Despite being a city, Taipei didn’t overly looked like one since it’s surrounded by luscious mountains. And I think that’s the country’s charm. It offers a bit of both worlds just by driving an hour from the city center. But did you know that there’s two Taipei cities? The New Taipei City, which is the most populated city in the country, covers the north and surrounds (old) Taipei City. But the old Taipei is still the country’s capital, and is filled with history and culture.
Lin An Tai Historical House is the oldest house in Taipei, which was built about 200 years ago by a Chinese businessman. Although, it was relocated to its current location due to a road project. The mansion is open to the public and has free admission.
The main hall (lower left) is the shrine for the gods and ancestors. It’s also used for receiving guests, and holding ceremonies and festivals. The First Eastern Wing room (upper right) is for the children. The lower middle photo is a commode.
The house has beautiful open spaces in between the rooms decorated with beautiful jars. Antiques used in ceremonial weddings were also displayed.
On the right side of the house is the Ying Yueh pond, Yu Chain Lou Pavilion, Sueh Yueh Hall, Tea Lover’s House, and Yu Dai Bridge. This part of the mansion is very picturesque. There was actually a cosplay photoshoot during my visit. The partition walls are also adorned by shapes of vases, animals, and fruits. It felt like being transported back in time amidst the towering buildings behind.
I skipped going up to Taipei 101, so my tour guide made a quick stop for me to see it from afar. I slightly wished I did went just to experience the 37 seconds elevator ride to the 89th floor.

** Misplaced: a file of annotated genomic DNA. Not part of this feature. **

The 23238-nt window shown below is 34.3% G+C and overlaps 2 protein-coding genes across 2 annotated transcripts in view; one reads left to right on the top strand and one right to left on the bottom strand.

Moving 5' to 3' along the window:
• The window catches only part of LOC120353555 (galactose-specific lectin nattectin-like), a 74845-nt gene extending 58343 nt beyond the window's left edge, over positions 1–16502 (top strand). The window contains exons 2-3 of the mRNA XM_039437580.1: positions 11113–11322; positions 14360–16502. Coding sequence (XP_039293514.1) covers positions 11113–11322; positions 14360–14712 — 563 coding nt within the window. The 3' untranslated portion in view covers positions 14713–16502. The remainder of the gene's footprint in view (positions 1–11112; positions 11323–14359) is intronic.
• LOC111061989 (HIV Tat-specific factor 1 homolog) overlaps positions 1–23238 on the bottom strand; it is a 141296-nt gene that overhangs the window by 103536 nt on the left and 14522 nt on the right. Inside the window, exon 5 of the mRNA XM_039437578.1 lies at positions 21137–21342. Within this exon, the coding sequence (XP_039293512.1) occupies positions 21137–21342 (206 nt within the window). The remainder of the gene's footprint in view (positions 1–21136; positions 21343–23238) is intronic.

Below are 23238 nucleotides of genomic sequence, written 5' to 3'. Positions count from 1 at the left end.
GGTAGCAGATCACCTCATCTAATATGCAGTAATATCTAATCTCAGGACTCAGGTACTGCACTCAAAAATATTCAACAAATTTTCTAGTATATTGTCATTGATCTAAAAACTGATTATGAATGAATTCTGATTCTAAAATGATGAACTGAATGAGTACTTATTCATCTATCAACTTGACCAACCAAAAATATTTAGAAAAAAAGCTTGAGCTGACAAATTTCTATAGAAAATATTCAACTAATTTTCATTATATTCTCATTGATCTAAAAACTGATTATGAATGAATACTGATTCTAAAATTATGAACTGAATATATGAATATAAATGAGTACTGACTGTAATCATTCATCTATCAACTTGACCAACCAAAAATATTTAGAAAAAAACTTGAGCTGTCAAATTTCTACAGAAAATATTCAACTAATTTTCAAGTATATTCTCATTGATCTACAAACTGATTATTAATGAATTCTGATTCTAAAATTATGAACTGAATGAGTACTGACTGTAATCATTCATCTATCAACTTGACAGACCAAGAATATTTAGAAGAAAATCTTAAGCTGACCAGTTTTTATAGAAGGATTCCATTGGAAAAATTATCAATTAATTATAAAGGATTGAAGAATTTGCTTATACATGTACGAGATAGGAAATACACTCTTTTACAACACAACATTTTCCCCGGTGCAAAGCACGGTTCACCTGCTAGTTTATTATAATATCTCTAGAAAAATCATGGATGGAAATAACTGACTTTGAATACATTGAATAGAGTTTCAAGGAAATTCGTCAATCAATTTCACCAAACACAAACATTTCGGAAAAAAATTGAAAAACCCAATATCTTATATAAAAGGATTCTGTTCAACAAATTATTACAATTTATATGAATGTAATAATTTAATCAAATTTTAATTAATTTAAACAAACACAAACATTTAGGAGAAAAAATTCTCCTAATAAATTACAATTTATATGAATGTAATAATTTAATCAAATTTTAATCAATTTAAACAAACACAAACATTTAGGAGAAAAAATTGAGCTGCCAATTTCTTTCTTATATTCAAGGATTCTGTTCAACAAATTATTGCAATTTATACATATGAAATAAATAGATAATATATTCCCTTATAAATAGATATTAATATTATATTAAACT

Of course, I wouldn’t miss the Chiang Kai-shek Memorial Hall, the most prominent landmark in the country. It is a national monument in memory of the country’s former president.
We were able to see the last changing of the guards. It’s very different as it was done very slowly, like one step at a time. It was very interesting to watch.
My visit to Longshan Temple was during my layover going back to the US. It is a Buddhist temple with a mixture of Taoists and deities.
The temple’s filled with worshipers and tourists. People pray to different deities depending on their needs. The lady in the photo was praying to the deity of fertility.
People offer flowers once their prayers were answered.
The temple was built in the 1700s and has survived many wars and disasters. Thus, making it one of the largest and oldest temple in the country. It’s the most popular, too.
Just around the corner is a night market. So many local delicacies to try. Night markets are a big thing in Taiwan and is part of their culture. I tried the raw sugar cane juice (upper right). It was good, and not too sweet, surprisingly.
Out of all the local food, I tried the grilled squid. The serving was plenty for me. It was okay, a bit spicy for my taste.
We also passed by the herbal market, where I tried a cold herb tea. It was tasty and organic.
Did you know that scooters outnumbered the city’s population? But it does makes sense to own a scooter for a faster and cheaper commute.
Bo Pi Liao Historical District wasn’t part of the itinerary, but Tai decided to bring me here since it’s just a crosswalk away. It used to be the residential area of the Chinese immigrants. It’s a very cool place to walk around with all the red bricks and the historical atmosphere. It’s pretty much empty, aside from some buildings being rented for activities.
My two separate layovers in Taiwan gave me the chance to see the wonders the country has to offer. But what caught me is the proximity of nature from the center. There’s really more to see beyond the city limits. And if I ever come back, I’d do more of the national parks and hikes. Nonetheless, my Taiwan trip was a treat.
P.S. Thanks to the awesome tour guides, Bill and Tai, of My Taiwan Tour. I got to see so much with such little time.